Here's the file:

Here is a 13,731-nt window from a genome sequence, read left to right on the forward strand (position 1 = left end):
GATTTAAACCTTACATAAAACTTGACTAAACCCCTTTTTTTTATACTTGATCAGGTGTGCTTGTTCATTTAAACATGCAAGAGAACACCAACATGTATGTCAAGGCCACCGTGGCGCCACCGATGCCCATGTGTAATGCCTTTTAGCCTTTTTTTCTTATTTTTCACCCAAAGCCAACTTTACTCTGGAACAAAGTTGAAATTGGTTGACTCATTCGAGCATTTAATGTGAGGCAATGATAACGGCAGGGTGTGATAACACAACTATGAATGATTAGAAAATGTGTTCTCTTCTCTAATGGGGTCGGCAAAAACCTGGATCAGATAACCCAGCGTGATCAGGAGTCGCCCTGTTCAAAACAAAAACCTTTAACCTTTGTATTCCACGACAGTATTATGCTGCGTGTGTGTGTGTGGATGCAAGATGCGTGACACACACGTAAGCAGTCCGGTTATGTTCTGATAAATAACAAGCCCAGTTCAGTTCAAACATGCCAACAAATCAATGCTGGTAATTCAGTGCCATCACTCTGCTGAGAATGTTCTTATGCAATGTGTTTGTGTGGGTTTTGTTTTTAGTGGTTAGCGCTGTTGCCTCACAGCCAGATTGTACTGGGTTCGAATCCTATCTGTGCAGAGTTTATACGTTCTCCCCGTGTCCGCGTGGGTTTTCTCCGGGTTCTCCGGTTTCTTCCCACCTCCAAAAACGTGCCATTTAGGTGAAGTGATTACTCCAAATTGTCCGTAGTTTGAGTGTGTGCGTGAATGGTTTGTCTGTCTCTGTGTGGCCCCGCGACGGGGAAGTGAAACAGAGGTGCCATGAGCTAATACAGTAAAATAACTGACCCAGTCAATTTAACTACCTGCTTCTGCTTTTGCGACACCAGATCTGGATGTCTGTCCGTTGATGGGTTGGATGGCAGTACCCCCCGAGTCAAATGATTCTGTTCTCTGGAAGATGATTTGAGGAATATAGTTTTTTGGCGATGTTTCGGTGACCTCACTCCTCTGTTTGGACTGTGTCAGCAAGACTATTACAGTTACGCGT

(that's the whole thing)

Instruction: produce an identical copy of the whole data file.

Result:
Here is a 13,731-nt window from a genome sequence, read left to right on the forward strand (position 1 = left end):
GATTTAAACCTTACATAAAACTTGACTAAACCCCTTTTTTTTATACTTGATCAGGTGTGCTTGTTCATTTAAACATGCAAGAGAACACCAACATGTATGTCAAGGCCACCGTGGCGCCACCGATGCCCATGTGTAATGCCTTTTAGCCTTTTTTTCTTATTTTTCACCCAAAGCCAACTTTACTCTGGAACAAAGTTGAAATTGGTTGACTCATTCGAGCATTTAATGTGAGGCAATGATAACGGCAGGGTGTGATAACACAACTATGAATGATTAGAAAATGTGTTCTCTTCTCTAATGGGGTCGGCAAAAACCTGGATCAGATAACCCAGCGTGATCAGGAGTCGCCCTGTTCAAAACAAAAACCTTTAACCTTTGTATTCCACGACAGTATTATGCTGCGTGTGTGTGTGTGGATGCAAGATGCGTGACACACACGTAAGCAGTCCGGTTATGTTCTGATAAATAACAAGCCCAGTTCAGTTCAAACATGCCAACAAATCAATGCTGGTAATTCAGTGCCATCACTCTGCTGAGAATGTTCTTATGCAATGTGTTTGTGTGGGTTTTGTTTTTAGTGGTTAGCGCTGTTGCCTCACAGCCAGATTGTACTGGGTTCGAATCCTATCTGTGCAGAGTTTATACGTTCTCCCCGTGTCCGCGTGGGTTTTCTCCGGGTTCTCCGGTTTCTTCCCACCTCCAAAAACGTGCCATTTAGGTGAAGTGATTACTCCAAATTGTCCGTAGTTTGAGTGTGTGCGTGAATGGTTTGTCTGTCTCTGTGTGGCCCCGCGACGGGGAAGTGAAACAGAGGTGCCATGAGCTAATACAGTAAAATAACTGACCCAGTCAATTTAACTACCTGCTTCTGCTTTTGCGACACCAGATCTGGATGTCTGTCCGTTGATGGGTTGGATGGCAGTACCCCCCGAGTCAAATGATTCTGTTCTCTGGAAGATGATTTGAGGAATATAGTTTTTTGGCGATGTTTCGGTGACCTCACTCCTCTGTTTGGACTGTGTCAGCAAGACTATTACAGTTACGCGT